Monday, May 16, 2016

Review: High Rise

by Adam Riske
High Rise swings for a home run but pops out to the catcher.

I really didn’t like High Rise despite being able to fully acknowledge there are things about it worth lauding. This is the type of film that I reject almost entirely as far as what I like to get out of a movie, but I can respect how other people might feel differently and really appreciate it. High Rise is made confidently but I found it to be two hours of wallowing in ugliness and I couldn’t wait for the movie to be over. Dystopia is just not my thing. Unless it is my thing, like in Snowpiercer, with which High Rise shares much in common.
I think Snowpiercer is the better film by a large stretch. It has the benefit of being more action-oriented, but also Snowpiercer’s characters are much easier to care about than the ones in High Rise. I found the characters in this movie to be largely inaccessible. I also think High Rise has a tougher time landing its economic and political allegories. The themes in High Rise feel like excuses to show chaos rather than mayhem borne out of a passionate interpretation of a point of view. Ben Wheatley’s vision, oddly enough, reminds me of a review I once read of an Ariana Grande album (which I’ll paraphrase): it’s a great voice with nothing to say. While author of the novel, J.G. Ballard, seems to have had a lot to say, I think that Wheatley is not as deep in thought in his iteration of the material. Or, if he is, it doesn’t come across except in perfunctory terms.

Let’s start with the good. High Rise is a gorgeous looking film. It might be the best shot movie I’ve seen so far in 2016. Ben Wheatley’s choice of cinematographer, Laurie Rose, also worked on High Rise and it's career highlight level work, as is the production design and art direction. The film is set in the 1970s and the aesthetics (including the costuming and hairstyling) are perfect for the period. I wasn’t around in the 1970s, but what I’ve heard is that it was a gaudy period stylistically and High Rise is beautifully so. This is a great-looking, below average movie. The experience is a trudge but I could watch five minutes of this movie at a time with ease largely due to how beautiful it looks. Faint praise, I know.
The performances range from good to somewhat annoying -- sometimes by design, but annoying nevertheless. Tom Hiddleston plays Laing ,who is the lead, narrator and audience conduit. As written, Laing is a bit of a mystery (this isn’t much of a character study or ensemble in that we get to know these characters well, they’re more like mice being run through a maze) and perhaps that’s the right type of role for Hiddleston, who is an actor I often see as more genteel than interesting. Jeremy Irons isn’t given much of note to do, which is disappointing because he has just recently been the same type of slimy, duplicitous character in the excellent Margin Call. Sienna Miller is solid and a highlight of the movie. It doesn’t hurt that she’s one of the most gorgeous actresses I’ve ever seen. The usually strong Elisabeth Moss doesn’t have much or a role either. I was hoping hers would be more fleshed out, but it’s not. The weakest link of the main cast is probably Luke Evans, who has the most complex character of the bunch but rarely registers as more than one-note for me. The B-cast acts like a Terry Gilliam company, which is not my thing on most days.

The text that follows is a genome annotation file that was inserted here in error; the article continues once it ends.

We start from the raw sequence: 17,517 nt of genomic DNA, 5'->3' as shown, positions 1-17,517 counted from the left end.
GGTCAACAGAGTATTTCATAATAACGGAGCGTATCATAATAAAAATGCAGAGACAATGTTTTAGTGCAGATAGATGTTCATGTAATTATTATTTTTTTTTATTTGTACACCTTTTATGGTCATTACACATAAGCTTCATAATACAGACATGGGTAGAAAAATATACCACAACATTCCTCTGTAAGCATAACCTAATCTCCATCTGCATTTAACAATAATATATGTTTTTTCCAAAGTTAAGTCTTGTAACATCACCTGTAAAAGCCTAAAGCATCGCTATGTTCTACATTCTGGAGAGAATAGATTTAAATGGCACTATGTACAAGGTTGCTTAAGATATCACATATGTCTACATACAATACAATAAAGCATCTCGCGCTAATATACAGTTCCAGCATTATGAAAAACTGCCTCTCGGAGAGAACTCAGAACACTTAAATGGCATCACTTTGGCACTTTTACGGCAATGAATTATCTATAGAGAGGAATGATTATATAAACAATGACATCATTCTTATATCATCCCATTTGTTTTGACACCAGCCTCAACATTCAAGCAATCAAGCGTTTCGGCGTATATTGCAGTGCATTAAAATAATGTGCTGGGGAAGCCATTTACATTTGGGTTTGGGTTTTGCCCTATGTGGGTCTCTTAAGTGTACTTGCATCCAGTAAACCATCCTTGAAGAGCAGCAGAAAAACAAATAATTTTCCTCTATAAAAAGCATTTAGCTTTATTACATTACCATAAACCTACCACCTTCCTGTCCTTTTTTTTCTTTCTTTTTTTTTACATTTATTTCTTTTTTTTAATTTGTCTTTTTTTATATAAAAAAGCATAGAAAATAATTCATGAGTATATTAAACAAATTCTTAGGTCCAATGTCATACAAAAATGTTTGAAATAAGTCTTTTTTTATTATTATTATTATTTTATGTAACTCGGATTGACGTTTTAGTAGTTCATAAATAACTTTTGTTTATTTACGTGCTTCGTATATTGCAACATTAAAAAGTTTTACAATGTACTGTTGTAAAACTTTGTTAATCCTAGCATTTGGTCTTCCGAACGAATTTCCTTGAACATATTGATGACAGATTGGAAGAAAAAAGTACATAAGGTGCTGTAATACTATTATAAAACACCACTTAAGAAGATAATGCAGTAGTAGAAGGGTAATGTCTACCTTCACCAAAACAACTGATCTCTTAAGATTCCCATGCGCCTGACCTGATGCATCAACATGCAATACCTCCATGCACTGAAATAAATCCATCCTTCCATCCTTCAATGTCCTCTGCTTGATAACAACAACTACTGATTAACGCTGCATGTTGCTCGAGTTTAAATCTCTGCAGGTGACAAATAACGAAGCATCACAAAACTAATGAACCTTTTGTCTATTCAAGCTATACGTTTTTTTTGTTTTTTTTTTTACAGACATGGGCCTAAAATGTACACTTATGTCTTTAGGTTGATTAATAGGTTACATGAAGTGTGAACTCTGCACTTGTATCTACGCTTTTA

I appreciate that High Rise is ambitious. I just feel like it’s miscast in a way in terms of a director (if there’s such a thing). It’s an uncomfortable marriage of a filmmaker with material. It’s a bleak experience that made me feel frustrated and bad. If that is its intent – which it very well may be – than it succeeded all too well. High Rise was a long-gestating passion project that was considered unfilmable. My dislike for the movie aside, I’m still happy for those fans of the book that have been waiting for a film version. Whether it’s a good adaptation I cannot say. As a casual viewer who watched it on VOD over the course of a Friday night and Saturday afternoon, it really did little for me. I might be missing something. In this case, though, I firmly believe that has more to do with the film’s execution than my capacity to “get it.”


  1. This is really disappointing. I've been looking forward to this for a year now, and haven't heard from 1 person who has liked it.

    1. I loved it! Variety obviously is the spice of life and I think it makes sense why someone wouldn't like it anything I guess... ha.

      But for me the pacing of the movie was very fun. It reminded me of like, a super dark Playtime! with some Brazil bits to it. I agree with Adam that it didn't really make sense as a contemporary social/economic commentary but aside from that I thought it was terrific. For me it was really funny, totally absurd in all the good ways, and was texturally very beautiful.

      There are moments of it being totally up its own butt, but I think it's still worth a watch.

    2. High Rise reminded me of Brazil too. I don't like Brazil which is probably partly why I don't like High Rise.